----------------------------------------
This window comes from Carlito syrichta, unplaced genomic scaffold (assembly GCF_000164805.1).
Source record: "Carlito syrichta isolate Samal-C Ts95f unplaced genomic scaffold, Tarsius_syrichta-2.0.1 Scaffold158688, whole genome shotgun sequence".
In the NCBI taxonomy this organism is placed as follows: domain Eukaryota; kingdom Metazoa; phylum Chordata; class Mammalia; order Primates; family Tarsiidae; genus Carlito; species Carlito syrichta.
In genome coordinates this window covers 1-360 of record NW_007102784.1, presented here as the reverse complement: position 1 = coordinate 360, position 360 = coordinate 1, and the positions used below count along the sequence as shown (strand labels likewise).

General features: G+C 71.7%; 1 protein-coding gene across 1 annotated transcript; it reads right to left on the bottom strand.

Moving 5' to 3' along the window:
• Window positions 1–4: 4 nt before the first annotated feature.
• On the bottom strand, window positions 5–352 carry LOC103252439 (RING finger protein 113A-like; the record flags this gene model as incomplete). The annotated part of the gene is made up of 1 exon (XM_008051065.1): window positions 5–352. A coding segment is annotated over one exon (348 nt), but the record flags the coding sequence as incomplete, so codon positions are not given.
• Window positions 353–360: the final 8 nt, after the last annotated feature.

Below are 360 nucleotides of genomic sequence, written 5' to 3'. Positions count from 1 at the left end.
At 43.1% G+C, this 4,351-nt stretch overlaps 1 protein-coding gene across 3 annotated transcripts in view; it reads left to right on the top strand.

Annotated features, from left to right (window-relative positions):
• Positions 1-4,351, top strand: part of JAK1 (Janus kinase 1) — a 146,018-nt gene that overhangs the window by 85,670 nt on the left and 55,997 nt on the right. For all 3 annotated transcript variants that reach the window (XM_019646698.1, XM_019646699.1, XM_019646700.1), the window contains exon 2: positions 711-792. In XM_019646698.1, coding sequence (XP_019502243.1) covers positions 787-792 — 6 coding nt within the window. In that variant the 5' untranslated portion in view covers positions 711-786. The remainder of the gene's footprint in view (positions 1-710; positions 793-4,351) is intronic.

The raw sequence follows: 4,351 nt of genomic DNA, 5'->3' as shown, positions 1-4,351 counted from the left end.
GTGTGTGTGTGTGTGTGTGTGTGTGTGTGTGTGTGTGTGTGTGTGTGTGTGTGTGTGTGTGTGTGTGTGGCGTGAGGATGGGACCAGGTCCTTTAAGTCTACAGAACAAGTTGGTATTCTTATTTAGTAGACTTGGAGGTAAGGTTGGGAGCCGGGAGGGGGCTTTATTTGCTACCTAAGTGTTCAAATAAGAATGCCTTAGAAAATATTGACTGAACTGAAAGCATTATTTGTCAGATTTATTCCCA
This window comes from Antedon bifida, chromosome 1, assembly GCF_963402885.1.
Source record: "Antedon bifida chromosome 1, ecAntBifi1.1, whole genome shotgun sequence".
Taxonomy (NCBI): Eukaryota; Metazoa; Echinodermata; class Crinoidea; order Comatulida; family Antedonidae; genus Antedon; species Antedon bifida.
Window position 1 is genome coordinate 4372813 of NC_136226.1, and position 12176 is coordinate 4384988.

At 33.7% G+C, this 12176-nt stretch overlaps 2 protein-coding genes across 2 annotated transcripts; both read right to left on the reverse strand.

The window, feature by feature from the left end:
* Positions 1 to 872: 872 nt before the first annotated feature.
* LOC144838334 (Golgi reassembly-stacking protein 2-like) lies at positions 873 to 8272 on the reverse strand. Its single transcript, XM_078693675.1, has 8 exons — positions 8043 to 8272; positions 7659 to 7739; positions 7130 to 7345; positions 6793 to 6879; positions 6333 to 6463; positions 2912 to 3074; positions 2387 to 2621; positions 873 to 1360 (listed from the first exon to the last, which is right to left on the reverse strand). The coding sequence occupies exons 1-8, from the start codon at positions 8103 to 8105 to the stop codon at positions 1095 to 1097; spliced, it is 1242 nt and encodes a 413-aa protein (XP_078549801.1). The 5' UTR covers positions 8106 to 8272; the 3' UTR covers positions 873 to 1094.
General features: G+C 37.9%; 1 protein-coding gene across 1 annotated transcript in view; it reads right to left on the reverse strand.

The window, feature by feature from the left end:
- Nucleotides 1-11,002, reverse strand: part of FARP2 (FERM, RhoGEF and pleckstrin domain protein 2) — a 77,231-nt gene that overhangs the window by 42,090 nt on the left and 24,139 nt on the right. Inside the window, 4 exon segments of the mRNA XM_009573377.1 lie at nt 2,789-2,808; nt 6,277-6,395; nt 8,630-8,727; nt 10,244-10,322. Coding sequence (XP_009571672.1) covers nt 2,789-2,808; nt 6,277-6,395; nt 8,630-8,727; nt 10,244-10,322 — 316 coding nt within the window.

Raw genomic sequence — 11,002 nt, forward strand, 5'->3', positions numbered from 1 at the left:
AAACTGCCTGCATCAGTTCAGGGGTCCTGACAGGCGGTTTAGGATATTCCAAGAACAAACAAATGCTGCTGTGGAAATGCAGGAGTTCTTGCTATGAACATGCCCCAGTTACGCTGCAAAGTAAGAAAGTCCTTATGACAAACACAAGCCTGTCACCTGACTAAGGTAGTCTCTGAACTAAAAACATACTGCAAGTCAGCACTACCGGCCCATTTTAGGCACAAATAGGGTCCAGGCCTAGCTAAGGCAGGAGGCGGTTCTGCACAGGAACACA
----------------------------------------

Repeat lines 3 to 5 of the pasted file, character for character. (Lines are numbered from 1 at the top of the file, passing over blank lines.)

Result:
In the NCBI taxonomy this organism is placed as follows: domain Eukaryota; kingdom Metazoa; phylum Chordata; class Mammalia; order Primates; family Tarsiidae; genus Carlito; species Carlito syrichta.
In genome coordinates this window covers 1-360 of record NW_007102784.1, presented here as the reverse complement: position 1 = coordinate 360, position 360 = coordinate 1, and the positions used below count along the sequence as shown (strand labels likewise).

General features: G+C 71.7%; 1 protein-coding gene across 1 annotated transcript; it reads right to left on the bottom strand.